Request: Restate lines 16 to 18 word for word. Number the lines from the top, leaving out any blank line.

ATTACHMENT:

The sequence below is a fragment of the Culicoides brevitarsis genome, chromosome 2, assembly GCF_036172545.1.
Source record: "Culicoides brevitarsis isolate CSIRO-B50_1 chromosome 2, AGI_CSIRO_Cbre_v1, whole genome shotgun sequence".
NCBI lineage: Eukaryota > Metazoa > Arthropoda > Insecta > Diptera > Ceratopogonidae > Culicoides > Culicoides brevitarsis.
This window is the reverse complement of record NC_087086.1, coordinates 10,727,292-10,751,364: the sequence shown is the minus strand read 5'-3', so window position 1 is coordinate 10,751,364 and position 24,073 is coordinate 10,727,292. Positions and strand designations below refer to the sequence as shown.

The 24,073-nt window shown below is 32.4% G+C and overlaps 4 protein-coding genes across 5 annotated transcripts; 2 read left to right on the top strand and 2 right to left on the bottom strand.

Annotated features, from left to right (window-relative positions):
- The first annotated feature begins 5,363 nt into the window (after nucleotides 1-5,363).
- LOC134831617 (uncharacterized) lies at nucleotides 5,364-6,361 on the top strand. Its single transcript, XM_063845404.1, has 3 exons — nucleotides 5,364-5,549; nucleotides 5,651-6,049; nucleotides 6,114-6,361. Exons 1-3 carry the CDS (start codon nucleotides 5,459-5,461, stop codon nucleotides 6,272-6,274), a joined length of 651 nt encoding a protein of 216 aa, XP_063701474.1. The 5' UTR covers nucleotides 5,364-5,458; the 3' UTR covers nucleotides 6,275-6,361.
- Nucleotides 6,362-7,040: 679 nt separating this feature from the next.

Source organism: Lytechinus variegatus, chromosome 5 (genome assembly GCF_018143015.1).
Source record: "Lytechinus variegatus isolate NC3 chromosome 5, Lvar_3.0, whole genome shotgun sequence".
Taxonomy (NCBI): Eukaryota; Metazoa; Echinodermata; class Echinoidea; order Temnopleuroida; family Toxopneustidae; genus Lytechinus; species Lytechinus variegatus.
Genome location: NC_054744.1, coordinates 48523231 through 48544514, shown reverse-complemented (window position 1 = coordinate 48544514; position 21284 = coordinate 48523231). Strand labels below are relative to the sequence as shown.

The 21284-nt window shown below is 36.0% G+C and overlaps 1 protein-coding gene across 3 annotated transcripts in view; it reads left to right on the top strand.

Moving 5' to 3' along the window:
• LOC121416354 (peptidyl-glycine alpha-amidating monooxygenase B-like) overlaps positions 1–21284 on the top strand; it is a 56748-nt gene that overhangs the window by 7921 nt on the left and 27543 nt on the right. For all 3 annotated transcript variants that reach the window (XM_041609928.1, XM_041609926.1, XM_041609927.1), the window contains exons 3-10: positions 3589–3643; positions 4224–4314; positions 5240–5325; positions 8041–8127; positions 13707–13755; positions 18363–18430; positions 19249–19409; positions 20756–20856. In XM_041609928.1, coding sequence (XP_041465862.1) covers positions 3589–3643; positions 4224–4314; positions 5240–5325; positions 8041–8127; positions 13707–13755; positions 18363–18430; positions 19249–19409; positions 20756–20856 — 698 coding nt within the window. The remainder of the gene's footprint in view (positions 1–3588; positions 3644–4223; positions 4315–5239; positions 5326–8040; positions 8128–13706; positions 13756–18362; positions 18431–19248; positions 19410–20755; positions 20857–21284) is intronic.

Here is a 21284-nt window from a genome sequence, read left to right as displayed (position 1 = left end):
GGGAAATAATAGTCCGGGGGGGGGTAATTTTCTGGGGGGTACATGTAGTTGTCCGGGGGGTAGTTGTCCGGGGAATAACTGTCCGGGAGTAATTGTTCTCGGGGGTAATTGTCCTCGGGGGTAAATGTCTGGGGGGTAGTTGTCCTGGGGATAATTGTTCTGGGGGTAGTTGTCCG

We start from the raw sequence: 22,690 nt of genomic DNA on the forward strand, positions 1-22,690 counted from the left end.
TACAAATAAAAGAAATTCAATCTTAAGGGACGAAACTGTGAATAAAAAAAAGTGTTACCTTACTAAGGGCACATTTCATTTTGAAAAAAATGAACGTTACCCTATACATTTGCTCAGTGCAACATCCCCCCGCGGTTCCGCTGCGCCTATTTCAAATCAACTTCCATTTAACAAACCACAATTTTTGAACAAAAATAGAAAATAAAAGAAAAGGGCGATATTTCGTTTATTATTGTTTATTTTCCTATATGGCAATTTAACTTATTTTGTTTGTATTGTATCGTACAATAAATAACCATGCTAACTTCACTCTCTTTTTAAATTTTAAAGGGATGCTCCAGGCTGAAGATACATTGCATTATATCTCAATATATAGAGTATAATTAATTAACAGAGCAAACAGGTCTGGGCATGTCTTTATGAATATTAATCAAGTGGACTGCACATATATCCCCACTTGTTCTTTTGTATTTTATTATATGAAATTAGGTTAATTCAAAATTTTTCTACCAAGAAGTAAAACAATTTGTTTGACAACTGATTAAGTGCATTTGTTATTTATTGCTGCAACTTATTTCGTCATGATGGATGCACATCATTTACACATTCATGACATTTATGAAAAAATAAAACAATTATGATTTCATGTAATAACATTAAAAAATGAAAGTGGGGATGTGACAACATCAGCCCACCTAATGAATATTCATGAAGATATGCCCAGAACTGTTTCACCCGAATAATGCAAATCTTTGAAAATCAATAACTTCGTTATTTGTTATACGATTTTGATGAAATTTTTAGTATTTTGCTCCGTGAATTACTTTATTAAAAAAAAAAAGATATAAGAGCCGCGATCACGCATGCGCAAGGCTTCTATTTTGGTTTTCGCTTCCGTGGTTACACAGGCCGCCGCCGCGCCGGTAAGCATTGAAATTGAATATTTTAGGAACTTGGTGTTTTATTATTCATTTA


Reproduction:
• LOC121416354 (peptidyl-glycine alpha-amidating monooxygenase B-like) overlaps positions 1–21284 on the top strand; it is a 56748-nt gene that overhangs the window by 7921 nt on the left and 27543 nt on the right. For all 3 annotated transcript variants that reach the window (XM_041609928.1, XM_041609926.1, XM_041609927.1), the window contains exons 3-10: positions 3589–3643; positions 4224–4314; positions 5240–5325; positions 8041–8127; positions 13707–13755; positions 18363–18430; positions 19249–19409; positions 20756–20856. In XM_041609928.1, coding sequence (XP_041465862.1) covers positions 3589–3643; positions 4224–4314; positions 5240–5325; positions 8041–8127; positions 13707–13755; positions 18363–18430; positions 19249–19409; positions 20756–20856 — 698 coding nt within the window. The remainder of the gene's footprint in view (positions 1–3588; positions 3644–4223; positions 4315–5239; positions 5326–8040; positions 8128–13706; positions 13756–18362; positions 18431–19248; positions 19410–20755; positions 20857–21284) is intronic.

Here is a 21284-nt window from a genome sequence, read left to right as displayed (position 1 = left end):
GGGAAATAATAGTCCGGGGGGGGGTAATTTTCTGGGGGGTACATGTAGTTGTCCGGGGGGTAGTTGTCCGGGGAATAACTGTCCGGGAGTAATTGTTCTCGGGGGTAATTGTCCTCGGGGGTAAATGTCTGGGGGGTAGTTGTCCTGGGGATAATTGTTCTGGGGGTAGTTGTCCG